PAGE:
He reached for the dead man's arm and dragged him over. Seconds remained. He yanked off the dead man's tawny coat and grabbed the gray cap, conscious of baleful eyes upon him from shoppers cowering near the Western Union. This was no time for delicacy. Now he shrugged into the roomy overcoat, pulled the cap down hard on his head. If he was to remain alive, he would have to resist the urge to dart toward the second-level escalators like a jackrabbit: he had gone hunting enough to know that anything that moved too abruptly was likely to be shot by an itchy fingered gunman. Instead, he clambered slowly to his feet, hunched, staggering, weaving like an old man who had lost blood. He was now visible and supremely vulnerable: the ruse had to last just long enough to get him to the escalator. Maybe ten seconds. So long as Cavanaugh thought he was a wounded bystander, he wouldn't waste another bullet on him.
Ben's heart was hammering in his chest, his every instinct screaming at him to break into a sprint. Not yet. Hunched over, shoulders rounded, he staggered on with an unsteady gait, his strides as long as he could make them without exciting suspicion. Five seconds. Four seconds. Three seconds.
At the escalator, which had emptied out, abandoned by the terrified pedestrians, the man in the bloodied camel-hair overcoat seemed to crumple face forward, before the movement of the stairs took him out of view.
Inaction had been as strenuous as exertion, and, every nerve in his body twitching, Ben had broken his fall with his hands. As quietly as he could, he raced down the remaining stairs.
He heard a bellow of frustration from upstairs: Cavanaugh would now be after him. Every second had to count.
Ben put on another burst of speed, but the second below-ground level of the arcade was a virtual maze. There was no straight route of egress to the other side of the Bahnhofplatz, just a succession of byways, the wider walkways punctuated with kiosks of wood and glass that sold cellular phones, cigars, watches, posters. To a dilatory shopper, they were islands of interest--to him, an obstacle course.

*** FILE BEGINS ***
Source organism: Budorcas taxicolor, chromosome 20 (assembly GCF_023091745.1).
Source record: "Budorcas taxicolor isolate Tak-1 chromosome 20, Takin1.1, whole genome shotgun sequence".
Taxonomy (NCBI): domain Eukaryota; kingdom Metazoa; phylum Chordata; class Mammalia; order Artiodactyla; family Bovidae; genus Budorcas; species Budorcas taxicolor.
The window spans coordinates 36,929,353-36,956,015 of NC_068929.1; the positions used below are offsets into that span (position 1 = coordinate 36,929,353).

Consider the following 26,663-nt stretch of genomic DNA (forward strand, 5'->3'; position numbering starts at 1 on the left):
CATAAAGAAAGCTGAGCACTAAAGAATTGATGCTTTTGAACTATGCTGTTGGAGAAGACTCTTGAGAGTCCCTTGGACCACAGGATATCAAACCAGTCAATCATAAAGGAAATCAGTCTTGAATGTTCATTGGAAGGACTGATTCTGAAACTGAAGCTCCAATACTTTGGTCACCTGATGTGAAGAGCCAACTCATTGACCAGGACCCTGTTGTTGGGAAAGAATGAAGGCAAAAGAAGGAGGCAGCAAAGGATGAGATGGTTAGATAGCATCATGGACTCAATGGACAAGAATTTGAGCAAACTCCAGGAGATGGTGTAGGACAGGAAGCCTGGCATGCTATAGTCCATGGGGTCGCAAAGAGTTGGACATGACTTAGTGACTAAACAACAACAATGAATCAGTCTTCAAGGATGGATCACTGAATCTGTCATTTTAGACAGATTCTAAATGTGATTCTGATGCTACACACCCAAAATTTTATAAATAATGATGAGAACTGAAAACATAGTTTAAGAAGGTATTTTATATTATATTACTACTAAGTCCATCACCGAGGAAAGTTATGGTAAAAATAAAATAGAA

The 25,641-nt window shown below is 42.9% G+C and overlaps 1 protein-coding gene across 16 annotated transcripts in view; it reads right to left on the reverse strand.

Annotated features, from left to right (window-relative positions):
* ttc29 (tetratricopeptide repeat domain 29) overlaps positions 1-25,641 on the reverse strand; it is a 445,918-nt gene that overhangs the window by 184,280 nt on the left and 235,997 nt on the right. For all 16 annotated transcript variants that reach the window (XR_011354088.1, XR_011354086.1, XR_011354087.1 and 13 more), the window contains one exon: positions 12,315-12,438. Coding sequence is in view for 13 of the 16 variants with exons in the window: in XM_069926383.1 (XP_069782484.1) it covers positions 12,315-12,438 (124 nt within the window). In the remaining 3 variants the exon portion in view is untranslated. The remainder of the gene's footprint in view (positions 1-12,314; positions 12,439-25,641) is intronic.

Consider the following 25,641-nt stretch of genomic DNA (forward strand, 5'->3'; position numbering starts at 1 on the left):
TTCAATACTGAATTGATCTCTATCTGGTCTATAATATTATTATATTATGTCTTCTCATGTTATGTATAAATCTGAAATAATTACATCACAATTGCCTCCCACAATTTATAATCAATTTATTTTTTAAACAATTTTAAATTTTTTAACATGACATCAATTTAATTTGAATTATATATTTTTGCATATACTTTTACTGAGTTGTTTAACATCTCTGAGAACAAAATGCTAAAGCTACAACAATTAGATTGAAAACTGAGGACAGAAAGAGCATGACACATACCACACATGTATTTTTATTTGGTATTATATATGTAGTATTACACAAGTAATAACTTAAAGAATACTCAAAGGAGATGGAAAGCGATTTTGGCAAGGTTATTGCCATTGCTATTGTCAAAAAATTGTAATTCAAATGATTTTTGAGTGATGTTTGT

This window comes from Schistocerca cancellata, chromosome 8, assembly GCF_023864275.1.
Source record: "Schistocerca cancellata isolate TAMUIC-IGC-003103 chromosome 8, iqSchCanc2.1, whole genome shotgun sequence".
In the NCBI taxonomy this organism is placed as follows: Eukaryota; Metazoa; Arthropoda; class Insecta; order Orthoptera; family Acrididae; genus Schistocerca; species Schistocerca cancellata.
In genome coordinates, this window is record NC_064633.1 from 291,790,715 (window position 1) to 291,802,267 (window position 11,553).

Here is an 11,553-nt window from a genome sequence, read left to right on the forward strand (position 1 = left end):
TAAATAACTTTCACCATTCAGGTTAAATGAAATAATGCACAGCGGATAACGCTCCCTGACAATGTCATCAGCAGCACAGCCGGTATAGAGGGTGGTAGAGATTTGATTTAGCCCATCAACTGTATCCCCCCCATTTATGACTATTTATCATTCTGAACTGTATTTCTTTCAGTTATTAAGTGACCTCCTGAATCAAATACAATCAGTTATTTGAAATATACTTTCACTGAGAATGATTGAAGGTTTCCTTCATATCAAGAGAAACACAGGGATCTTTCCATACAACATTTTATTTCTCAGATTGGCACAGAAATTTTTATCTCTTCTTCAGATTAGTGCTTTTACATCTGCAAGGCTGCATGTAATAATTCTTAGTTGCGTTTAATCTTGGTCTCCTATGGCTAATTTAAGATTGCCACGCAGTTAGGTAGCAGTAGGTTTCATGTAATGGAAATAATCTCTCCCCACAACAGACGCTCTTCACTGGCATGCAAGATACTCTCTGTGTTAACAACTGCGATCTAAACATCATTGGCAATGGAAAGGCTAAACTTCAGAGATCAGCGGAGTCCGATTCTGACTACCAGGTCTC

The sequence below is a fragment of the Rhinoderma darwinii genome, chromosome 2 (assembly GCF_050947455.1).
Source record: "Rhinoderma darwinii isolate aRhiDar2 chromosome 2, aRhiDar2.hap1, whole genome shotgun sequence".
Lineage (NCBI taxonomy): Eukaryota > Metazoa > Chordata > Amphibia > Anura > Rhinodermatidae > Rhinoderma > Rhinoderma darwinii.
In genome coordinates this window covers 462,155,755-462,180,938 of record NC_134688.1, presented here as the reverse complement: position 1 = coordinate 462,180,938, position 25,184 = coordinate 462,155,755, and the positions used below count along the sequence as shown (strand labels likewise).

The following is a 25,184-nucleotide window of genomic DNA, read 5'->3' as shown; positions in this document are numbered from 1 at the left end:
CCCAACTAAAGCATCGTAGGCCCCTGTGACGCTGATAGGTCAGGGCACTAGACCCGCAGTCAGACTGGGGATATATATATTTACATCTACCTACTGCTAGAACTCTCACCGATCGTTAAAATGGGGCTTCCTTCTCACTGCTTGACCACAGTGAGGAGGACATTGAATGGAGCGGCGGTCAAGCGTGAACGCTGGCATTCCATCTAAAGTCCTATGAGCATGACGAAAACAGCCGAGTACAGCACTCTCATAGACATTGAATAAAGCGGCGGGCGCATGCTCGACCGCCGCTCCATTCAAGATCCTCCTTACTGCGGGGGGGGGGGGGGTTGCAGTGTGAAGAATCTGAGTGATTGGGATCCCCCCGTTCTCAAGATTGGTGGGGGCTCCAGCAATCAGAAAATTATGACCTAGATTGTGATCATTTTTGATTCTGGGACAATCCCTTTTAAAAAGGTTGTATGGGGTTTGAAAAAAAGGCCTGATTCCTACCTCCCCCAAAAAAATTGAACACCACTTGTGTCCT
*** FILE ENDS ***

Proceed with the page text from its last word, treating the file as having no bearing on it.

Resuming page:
Still, they reduced the number of sight lines. They lessened the chance of the long-distance kill. And so they bought him time. Perhaps enough time for Ben to secure the one thing he had on his mind: a shield.
He ran past a blur of boutiques: Foto Video Ganz, Restseller Buchhandlung, Presensende Stickler, Microspot. Kinderboutique, with its window crammed with furry stuffed animals, the display framed by green-and-gold-painted wood with an incised ivy pattern. There was the chrome and plastic of a Swisscom outlet . . . All of them festively plying their goods and services, all utterly worthless to him. Then, straight ahead, to his right, next to a Credit Suisse/Volksbank branch office, he spotted a luggage store. He looked through the window, heaped high with soft-sided leather suitcases--no good. The item he was after was inside: a large, brushed-steel briefcase. No doubt the gleaming steel cladding was as much cosmetic as functional, but it would serve. It would have to. As Ben darted in the store, grabbed the article, and ran out, he noticed that the proprietor, pale and sweating, was jabbering hysterically in Schweitzerdeutsch on the telephone. No one bothered to run after Ben; word of the insanity had already spread.
Ben had gained a shield; he had also lost precious time. Even as he sprang out of the luggage store, he saw its display window transformed into an oddly beautiful spiderweb in the instant before it disintegrated into shards. Cavanaugh was close, so close Ben didn't dare look around to try to locate his position. Instead, Ben charged forward into a crowd of shoppers emerging from Franscati, a large department store at one end of the cruciform plaza. Holding up the briefcase, Ben lunged forward, tripping on someone's leg, regaining his footing with difficulty, losing a few precious moments.
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